BBB warns you to beware of scammers after the storm
The Better Business Bureau offered a strong warning and advice on how to avoid getting scammed in the aftermath of storms that left damage in and around the Quad Cities.
Storm damage is stressful enough. Some unscrupulous contractors, eager to take advantage of people in a desperate situation, could do much more harm than good.
The day before storms struck our area, the Better Business Bureau reported receiving “numerous calls” from out-of-state contractors requesting accreditation from the BBB.
“The BBB warns that some storm chasers may falsely create or hijack a local identity in order to appear to be a local business,” said a spokesman for the Better Business Bureau of Iowa and the Quad Cities. “Our accredited businesses must meet and maintain our high standards in order to don the accredited business seal.”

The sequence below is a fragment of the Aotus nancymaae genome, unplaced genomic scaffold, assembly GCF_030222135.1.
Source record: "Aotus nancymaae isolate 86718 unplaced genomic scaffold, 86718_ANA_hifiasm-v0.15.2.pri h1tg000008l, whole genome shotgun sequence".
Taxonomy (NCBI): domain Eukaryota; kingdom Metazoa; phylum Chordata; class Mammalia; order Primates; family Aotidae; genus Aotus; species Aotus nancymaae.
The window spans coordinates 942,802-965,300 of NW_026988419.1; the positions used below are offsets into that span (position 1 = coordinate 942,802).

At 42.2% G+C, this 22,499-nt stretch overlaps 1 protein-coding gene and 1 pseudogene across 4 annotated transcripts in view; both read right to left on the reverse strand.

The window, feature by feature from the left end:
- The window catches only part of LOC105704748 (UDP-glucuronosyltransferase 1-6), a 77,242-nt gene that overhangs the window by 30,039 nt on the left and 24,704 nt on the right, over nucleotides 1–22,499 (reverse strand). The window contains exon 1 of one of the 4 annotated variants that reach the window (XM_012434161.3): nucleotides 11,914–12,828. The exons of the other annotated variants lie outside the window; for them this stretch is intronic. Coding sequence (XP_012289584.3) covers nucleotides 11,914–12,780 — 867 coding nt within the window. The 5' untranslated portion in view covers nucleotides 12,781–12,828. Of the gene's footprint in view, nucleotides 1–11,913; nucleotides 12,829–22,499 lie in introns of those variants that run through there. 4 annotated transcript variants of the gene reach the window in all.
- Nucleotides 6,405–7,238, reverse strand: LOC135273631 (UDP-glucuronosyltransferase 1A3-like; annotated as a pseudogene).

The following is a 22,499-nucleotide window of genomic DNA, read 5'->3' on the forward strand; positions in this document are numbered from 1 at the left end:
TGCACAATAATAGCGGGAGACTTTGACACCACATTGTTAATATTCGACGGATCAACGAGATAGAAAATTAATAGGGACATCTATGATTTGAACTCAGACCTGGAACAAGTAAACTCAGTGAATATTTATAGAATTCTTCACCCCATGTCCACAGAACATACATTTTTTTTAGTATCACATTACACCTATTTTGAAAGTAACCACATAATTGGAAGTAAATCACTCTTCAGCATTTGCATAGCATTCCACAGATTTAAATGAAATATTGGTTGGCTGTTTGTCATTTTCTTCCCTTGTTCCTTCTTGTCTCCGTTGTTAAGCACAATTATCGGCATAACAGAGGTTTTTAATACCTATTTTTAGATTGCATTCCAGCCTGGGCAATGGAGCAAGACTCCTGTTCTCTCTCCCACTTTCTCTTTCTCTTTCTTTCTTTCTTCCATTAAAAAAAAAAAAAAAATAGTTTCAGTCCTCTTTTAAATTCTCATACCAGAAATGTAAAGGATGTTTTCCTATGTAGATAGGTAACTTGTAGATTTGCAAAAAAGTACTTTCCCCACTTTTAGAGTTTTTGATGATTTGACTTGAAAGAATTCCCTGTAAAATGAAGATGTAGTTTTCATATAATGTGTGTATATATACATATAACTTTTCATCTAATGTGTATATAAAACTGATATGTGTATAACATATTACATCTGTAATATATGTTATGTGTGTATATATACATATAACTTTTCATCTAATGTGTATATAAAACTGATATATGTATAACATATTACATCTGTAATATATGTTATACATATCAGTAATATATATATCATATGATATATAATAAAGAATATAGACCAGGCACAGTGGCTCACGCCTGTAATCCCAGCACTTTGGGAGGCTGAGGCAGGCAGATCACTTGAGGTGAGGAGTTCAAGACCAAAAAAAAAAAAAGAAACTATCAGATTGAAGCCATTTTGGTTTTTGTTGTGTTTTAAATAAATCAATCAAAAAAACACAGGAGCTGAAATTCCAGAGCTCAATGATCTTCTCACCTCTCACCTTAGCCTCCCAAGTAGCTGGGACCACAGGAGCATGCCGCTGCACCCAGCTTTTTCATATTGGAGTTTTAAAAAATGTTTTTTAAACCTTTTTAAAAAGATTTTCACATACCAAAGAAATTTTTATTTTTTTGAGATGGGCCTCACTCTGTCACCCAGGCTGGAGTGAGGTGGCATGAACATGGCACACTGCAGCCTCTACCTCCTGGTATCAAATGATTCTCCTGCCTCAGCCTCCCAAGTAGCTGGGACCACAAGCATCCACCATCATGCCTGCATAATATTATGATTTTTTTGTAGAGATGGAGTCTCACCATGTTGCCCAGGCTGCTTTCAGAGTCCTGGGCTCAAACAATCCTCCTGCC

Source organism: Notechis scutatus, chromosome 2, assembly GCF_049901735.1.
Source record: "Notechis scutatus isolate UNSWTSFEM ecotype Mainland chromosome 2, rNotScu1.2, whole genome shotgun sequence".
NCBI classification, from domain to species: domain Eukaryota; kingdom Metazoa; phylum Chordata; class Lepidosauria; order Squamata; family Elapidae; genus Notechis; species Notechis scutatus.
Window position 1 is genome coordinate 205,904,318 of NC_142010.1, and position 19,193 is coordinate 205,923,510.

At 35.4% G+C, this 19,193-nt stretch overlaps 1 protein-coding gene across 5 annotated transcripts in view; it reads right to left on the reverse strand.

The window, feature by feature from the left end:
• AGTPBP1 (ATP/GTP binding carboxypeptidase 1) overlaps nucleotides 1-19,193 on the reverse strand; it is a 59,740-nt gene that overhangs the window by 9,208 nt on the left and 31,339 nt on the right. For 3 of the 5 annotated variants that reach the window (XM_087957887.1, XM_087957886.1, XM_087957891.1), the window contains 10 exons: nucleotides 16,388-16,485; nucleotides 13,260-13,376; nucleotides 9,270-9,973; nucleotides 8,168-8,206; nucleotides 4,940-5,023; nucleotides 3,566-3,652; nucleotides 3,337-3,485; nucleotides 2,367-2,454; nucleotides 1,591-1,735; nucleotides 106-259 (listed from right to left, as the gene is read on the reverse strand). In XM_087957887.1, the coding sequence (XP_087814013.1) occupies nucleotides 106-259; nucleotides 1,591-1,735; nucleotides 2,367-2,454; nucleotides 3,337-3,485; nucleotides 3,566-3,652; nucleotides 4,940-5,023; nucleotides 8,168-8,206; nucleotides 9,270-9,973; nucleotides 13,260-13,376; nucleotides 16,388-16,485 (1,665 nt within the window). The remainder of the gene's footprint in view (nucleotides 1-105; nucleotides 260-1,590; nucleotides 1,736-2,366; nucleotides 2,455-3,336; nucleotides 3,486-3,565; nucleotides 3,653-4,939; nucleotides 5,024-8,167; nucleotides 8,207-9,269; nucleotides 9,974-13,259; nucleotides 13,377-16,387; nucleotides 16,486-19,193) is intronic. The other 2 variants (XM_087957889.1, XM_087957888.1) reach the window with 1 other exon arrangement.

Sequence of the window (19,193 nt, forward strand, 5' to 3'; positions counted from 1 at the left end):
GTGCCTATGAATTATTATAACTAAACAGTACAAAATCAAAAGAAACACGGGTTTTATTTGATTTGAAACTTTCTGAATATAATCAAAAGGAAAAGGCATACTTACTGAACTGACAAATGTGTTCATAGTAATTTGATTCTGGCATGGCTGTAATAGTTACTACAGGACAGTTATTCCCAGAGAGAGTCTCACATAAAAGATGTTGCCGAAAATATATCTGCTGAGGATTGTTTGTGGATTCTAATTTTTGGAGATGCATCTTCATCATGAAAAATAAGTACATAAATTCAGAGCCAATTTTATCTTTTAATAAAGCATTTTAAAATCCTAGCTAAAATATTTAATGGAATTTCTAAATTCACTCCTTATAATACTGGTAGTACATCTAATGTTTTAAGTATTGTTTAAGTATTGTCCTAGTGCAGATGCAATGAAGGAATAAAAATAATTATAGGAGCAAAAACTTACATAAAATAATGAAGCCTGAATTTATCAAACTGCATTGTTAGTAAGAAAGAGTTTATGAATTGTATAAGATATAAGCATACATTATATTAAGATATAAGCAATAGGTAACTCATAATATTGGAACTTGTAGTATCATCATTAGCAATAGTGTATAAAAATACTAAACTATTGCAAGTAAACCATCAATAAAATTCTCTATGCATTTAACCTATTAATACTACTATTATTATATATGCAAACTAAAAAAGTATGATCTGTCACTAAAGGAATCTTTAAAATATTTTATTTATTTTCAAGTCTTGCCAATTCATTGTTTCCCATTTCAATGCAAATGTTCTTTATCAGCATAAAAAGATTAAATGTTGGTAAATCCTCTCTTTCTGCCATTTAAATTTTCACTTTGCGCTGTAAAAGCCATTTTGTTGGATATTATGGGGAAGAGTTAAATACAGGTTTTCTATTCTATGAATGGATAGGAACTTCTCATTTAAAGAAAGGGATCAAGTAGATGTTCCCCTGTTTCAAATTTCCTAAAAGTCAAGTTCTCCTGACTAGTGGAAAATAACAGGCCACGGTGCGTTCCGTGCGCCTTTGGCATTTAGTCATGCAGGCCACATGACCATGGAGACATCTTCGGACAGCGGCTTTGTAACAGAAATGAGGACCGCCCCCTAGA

The BBB’s Accredited Business Directory is available online at http://www.bbb.org/iowa. The BBB also offers a “Request-A-Quote” service, through which you can submit a request and a reputable contractor can contact you directly.
The BBB offers the following tips for hiring a reputable contractor:
- When approached by a contractor, ask for proof of licensing and bonding.
- Get several quotes and insist payments be made to the company, not an individual.
- Do not pay for the job in advance. Be wary of any contractor who demands full or half payment upfront.
- Do not hire people who show up at your door offering services such as tree or debris removal and roof repair.
- Resist high-pressure sales tactics, such as the “good deal” you’ll get only if you hire the contractor on the spot.
- Check out the company first with the BBB, and deal only with reputable contractors.
- Get a written contract that specifies the price, the work to be done and a time frame.
- Prices are often high in the immediate aftermath of a storm. Be careful of price gouging.
- If possible, pay with a major credit card as you may have additional protection if a serious problem arises.
- Check that the contractor’s vehicle has signs or marking on it with the business name and phone number.